81. Miller OK, Miller SL (1988) Gasteromycetes. Mad River Press, EurekaGoogle Scholar
  82. Molina R, Vance N, Weigand JF, Pilz D, Amaranthus MP (1997) Special forest products: integrating social, economic, and biological considerations into ecosystem management. In: Kohm KA, Franklin JF (eds) Creating a Forestry for the 21st Century: The Science of Ecosystem Management. Island Press, Washington, DC, pp 315–336Google Scholar
  83. Mondal S, Chakraborty I, Pramanik M, Rout D, Islam SS (2004) Structural studies of water-soluble polysaccharides of an edible mushroom, Termitomyces eurhizus. A reinvestigation. Carbohyd Res 339(6):1135–1140CrossRefGoogle Scholar
  84. Moore D, Chiu SW (2001) In: Pointing SB, Hyde KD (eds) Fungal products as food. In Bio-Exploitation of Filamentous Fungi. Fungal Diversity Press, Hong Kong, pp 223–251Google Scholar
  85. Moore D, Robson GD, Trinci APJ (2011) 21st Century Guidebook to Fungi. Cambridge University Press, Cambridge, ISBN 9780521186957Google Scholar
  86. Morgan AP (1889) North American Fungi: the Gastromycetes. J Cincinnati Soc Nat Hist 12:8–22Google Scholar
  87. Namgyel P, Tshitila (2003) Rare, endangered, over-exploitation and extinction of plant species? Putting Cordyceps—a high value medicinal plant-to test. Council of Research and Extension and Bhutan Trust Fund for Environmental Conservation, ThimphuGoogle Scholar
  88. Napoli C, Mello A, Borra A, Vizzini A, Sourzat P and Bonfante P (2009) Tuber melanosporum, when dominant, affects fungal dynamics in truffle grounds. New Phytol: 1–11Google Scholar
  89. Neves MA, Capelari M (2007) A preliminary checklist of Boletales from Brazil and notes on Boletales specimens at the Instituto de Botanica (SP) Herbarium, Sao Paulo, SP, Brazil. Sitientibus serie ciencias bio 7:163–169Google Scholar
  90. Paterson RRM (2008) Cordyceps—A traditional Chinese medicine and another fungal therapeutic biofactory? Phytochemistry 69:1469–1495PubMedCrossRefGoogle Scholar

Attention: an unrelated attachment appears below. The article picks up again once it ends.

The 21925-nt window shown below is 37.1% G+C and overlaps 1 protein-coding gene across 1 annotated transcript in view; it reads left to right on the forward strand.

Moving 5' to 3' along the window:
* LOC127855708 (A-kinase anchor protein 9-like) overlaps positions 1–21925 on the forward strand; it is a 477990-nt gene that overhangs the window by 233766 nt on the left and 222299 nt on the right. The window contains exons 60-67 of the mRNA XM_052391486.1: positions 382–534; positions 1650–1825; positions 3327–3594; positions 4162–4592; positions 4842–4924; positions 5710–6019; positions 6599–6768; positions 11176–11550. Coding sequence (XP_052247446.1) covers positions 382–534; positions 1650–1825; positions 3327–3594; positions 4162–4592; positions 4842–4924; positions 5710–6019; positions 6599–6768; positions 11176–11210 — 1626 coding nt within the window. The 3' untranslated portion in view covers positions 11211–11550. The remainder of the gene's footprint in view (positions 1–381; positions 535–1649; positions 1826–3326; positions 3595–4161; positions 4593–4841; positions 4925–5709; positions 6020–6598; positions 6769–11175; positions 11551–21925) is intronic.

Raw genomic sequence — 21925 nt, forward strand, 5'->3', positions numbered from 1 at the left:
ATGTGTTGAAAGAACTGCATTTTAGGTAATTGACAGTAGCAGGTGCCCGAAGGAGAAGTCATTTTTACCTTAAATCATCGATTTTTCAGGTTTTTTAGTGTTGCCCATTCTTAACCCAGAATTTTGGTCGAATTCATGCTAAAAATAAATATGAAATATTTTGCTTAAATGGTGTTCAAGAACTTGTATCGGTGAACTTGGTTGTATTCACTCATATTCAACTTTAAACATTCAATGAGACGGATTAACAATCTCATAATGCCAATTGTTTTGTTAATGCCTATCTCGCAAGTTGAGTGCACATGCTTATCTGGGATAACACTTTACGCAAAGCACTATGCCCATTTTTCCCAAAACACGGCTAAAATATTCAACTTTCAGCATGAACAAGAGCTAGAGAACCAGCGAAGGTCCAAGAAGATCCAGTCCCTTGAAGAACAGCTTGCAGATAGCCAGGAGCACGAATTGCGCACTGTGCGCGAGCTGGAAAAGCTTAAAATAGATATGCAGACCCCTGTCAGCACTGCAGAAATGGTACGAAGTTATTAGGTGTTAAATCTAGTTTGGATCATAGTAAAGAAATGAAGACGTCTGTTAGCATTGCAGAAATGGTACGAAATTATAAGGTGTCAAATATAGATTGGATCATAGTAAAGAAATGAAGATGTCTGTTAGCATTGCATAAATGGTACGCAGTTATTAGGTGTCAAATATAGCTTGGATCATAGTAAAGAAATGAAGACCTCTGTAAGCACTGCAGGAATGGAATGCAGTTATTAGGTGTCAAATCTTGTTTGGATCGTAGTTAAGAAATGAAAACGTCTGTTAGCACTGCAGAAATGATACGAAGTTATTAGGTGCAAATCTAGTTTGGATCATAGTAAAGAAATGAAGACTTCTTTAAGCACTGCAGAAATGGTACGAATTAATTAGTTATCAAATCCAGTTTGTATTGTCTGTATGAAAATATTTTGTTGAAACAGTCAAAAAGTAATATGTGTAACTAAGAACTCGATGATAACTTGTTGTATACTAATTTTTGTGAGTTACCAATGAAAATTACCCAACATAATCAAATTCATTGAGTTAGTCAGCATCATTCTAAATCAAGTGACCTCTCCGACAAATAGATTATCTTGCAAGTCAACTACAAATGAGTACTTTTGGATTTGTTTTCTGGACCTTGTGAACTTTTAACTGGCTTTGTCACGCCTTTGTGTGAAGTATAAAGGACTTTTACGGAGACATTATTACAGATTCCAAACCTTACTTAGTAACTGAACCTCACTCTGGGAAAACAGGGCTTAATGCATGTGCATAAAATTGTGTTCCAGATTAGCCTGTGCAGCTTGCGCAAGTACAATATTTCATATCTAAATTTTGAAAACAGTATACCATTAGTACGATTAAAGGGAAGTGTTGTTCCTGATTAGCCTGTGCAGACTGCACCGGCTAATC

91. Pegler DN (1983) The genus Lentinus: a world monograph. HMSO, LondonGoogle Scholar
  92. Pegler DN (1986) Agaric Flora of Sri Lanka. Kew: Bull Add Ser 12:1–519Google Scholar
  93. Pegler DN, Yao YJ, Li Y (1994) The Chinese ‘Caterpillar Fungus’. Mycologist 8:3–5CrossRefGoogle Scholar
  94. Peng J (2006) Agro-Waste for Cultivation of Edible Mushrooms in Taiwan. TPHealth, No. 44, Sec. 2, Yongsing Rd., Dongshan Township Ilan, TaiwanGoogle Scholar
  95. Perini C ed. (1998) Conservation of fungi in Europe. Proceedings of the 4th meeting of the European Council for the Conservation of Fungi. Vipiteno (Sterzing, Italy), 9–14 September 1997. Siena, Italy, Universita degli Studi de Siena: pp 159Google Scholar
  96. Phosri C, Watling R, Martin MP, Whalley AJS (2004) The genus Astraeus in Thailand. Mycotaxon 89:453–463Google Scholar
  97. Phosri C, Martin MP, Sihanonth P, Whalley AS, Watling R (2007) Molecular study of the genus Astraeus. Mycol Res 111(3):275–286PubMedCrossRefGoogle Scholar
  98. Pilz D, Molina R (1996) Managing forest ecosystems to conserve fungus diversity and sustain wild mushroom harvests. Gen. Tech. Rep. PNW-GTR-371. Portland, OR: U. S. Department of Agriculture, Forest Service, Pacific Northwest Research Station: pp 104Google Scholar
  99. Ponce RA, Águeda B, Ágreda T, Modrego MP, Aldea J, Fernándea-Toirán LM, Martínez-Peńa (2011) Rockroses and Boletus edulis ectomycorrhizal association: realized niche and climatic suitability in Spain. Fungi Ecol 4:224–232CrossRefGoogle Scholar
  100. Ren DJ, Song MS, Yao YJ (2005) Literature review of Tuber species in China. J Fungal Res 3:37–46Google Scholar
  101. Ruksawong P, Flegel TW (2001) Thai mushrooms and other fungi. National Science and Technology Development Agency (in Thai). Office of Natural Resources and Environmental Policy and Planning (ONEP), Thailand, Open Biodiversity SeriesGoogle Scholar
  102. Samils N, Olivera A, Danell E, Alexander SJ, Fischer C, Colinas C (2008) The socioeconomic impact of truffle cultivation in rural Spain. Econ Bot 62:331–340CrossRefGoogle Scholar
  103. Sanmee R, Dell B, Lumpong P, Izumori K, Lumyong S (2003) Nutritive value of popular wild edible mushrooms from Northern Thailand. Food Chem 82:527–532CrossRefGoogle Scholar
  104. Sanmee R, Tulloss RE, Lumyong P, Dell B, Lumyong S (2008) Studies on Amanita (Basidiomycetes: Amanitaceae) in northern Thailand. Fungal Divers 32:97–123Google Scholar
  105. Sanmee R, Lumpong P, Bell D, Lumyong S (2010) In vitro cultivation and fruit body formation of the black bolete, Phlebopus portentosus, a popular edible ectomycorrhizal fungus in Thailand. Mycoscience 51:15–22CrossRefGoogle Scholar
  106. Segedin BP (1987) An annotated checklist of Agarics and Boletes recorded from New Zealand. NZ J Bot 25:185–215CrossRefGoogle Scholar
  107. Shao-Yu J (2006) Cultivation of Termitomyces albuminosus and its taste quality and evalution of physiological activities. National Chung Hsing University, TaipeiGoogle Scholar
  108. Singer R (1936) “Das System der Agaricales” (in German). Annales Mycologici 34(4/5):286–378Google Scholar
  109. Singer R (1944) New genera of fungi. I. Mycologia 36(4):358–68. doi: 10.2307/3754752 CrossRefGoogle Scholar
  110. Singer R (1986) The Agaricales in Modern Taxonomy, 4th edn. Koeltz Scientific Books, Koenigstein, pp 744–746Google Scholar
  111. Singh N, Pathak R, Kathait AS, Rautela D, Dubey A (2010) Collection of Cordyceps sinensis (Berk.) Sacc. in the interior villages of Chamoli District in Garhwal Himalaya (Uttarakhand) and its Social Impacts. J Am Sci 6(6):120–132Google Scholar